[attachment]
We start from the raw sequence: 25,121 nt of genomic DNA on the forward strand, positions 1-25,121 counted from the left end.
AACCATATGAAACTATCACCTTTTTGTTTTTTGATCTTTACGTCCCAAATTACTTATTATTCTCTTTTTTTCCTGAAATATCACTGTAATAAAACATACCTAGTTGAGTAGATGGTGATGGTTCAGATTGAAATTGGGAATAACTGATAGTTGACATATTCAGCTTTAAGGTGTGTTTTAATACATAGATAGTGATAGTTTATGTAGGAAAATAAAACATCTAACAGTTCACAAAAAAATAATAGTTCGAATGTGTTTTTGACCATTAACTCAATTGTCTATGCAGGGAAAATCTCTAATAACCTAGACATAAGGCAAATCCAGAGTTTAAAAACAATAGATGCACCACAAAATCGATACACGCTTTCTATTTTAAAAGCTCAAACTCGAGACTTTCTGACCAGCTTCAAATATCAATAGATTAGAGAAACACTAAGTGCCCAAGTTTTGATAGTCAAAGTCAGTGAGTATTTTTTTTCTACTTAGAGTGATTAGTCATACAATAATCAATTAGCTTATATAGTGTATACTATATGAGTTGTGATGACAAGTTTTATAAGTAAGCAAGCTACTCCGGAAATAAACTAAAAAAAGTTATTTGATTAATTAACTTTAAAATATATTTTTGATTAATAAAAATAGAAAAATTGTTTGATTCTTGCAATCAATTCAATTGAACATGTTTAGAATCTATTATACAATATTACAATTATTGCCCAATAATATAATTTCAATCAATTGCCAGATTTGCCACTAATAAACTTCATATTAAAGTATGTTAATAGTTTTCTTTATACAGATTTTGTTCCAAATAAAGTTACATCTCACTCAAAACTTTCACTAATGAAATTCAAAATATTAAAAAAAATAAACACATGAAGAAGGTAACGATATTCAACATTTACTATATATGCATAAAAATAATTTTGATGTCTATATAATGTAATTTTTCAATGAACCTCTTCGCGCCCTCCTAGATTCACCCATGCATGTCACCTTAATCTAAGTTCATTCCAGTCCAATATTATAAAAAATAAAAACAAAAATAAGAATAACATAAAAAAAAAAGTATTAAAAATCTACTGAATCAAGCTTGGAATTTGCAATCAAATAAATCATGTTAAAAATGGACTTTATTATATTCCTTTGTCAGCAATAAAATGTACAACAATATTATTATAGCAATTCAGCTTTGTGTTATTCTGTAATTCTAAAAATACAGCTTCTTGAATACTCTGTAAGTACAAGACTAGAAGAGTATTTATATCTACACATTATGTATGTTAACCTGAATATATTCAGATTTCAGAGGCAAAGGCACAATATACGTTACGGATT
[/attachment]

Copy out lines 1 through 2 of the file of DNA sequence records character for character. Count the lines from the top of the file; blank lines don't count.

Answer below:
We start from the raw sequence: 25,121 nt of genomic DNA on the forward strand, positions 1-25,121 counted from the left end.
AACCATATGAAACTATCACCTTTTTGTTTTTTGATCTTTACGTCCCAAATTACTTATTATTCTCTTTTTTTCCTGAAATATCACTGTAATAAAACATACCTAGTTGAGTAGATGGTGATGGTTCAGATTGAAATTGGGAATAACTGATAGTTGACATATTCAGCTTTAAGGTGTGTTTTAATACATAGATAGTGATAGTTTATGTAGGAAAATAAAACATCTAACAGTTCACAAAAAAATAATAGTTCGAATGTGTTTTTGACCATTAACTCAATTGTCTATGCAGGGAAAATCTCTAATAACCTAGACATAAGGCAAATCCAGAGTTTAAAAACAATAGATGCACCACAAAATCGATACACGCTTTCTATTTTAAAAGCTCAAACTCGAGACTTTCTGACCAGCTTCAAATATCAATAGATTAGAGAAACACTAAGTGCCCAAGTTTTGATAGTCAAAGTCAGTGAGTATTTTTTTTCTACTTAGAGTGATTAGTCATACAATAATCAATTAGCTTATATAGTGTATACTATATGAGTTGTGATGACAAGTTTTATAAGTAAGCAAGCTACTCCGGAAATAAACTAAAAAAAGTTATTTGATTAATTAACTTTAAAATATATTTTTGATTAATAAAAATAGAAAAATTGTTTGATTCTTGCAATCAATTCAATTGAACATGTTTAGAATCTATTATACAATATTACAATTATTGCCCAATAATATAATTTCAATCAATTGCCAGATTTGCCACTAATAAACTTCATATTAAAGTATGTTAATAGTTTTCTTTATACAGATTTTGTTCCAAATAAAGTTACATCTCACTCAAAACTTTCACTAATGAAATTCAAAATATTAAAAAAAATAAACACATGAAGAAGGTAACGATATTCAACATTTACTATATATGCATAAAAATAATTTTGATGTCTATATAATGTAATTTTTCAATGAACCTCTTCGCGCCCTCCTAGATTCACCCATGCATGTCACCTTAATCTAAGTTCATTCCAGTCCAATATTATAAAAAATAAAAACAAAAATAAGAATAACATAAAAAAAAAAGTATTAAAAATCTACTGAATCAAGCTTGGAATTTGCAATCAAATAAATCATGTTAAAAATGGACTTTATTATATTCCTTTGTCAGCAATAAAATGTACAACAATATTATTATAGCAATTCAGCTTTGTGTTATTCTGTAATTCTAAAAATACAGCTTCTTGAATACTCTGTAAGTACAAGACTAGAAGAGTATTTATATCTACACATTATGTATGTTAACCTGAATATATTCAGATTTCAGAGGCAAAGGCACAATATACGTTACGGATT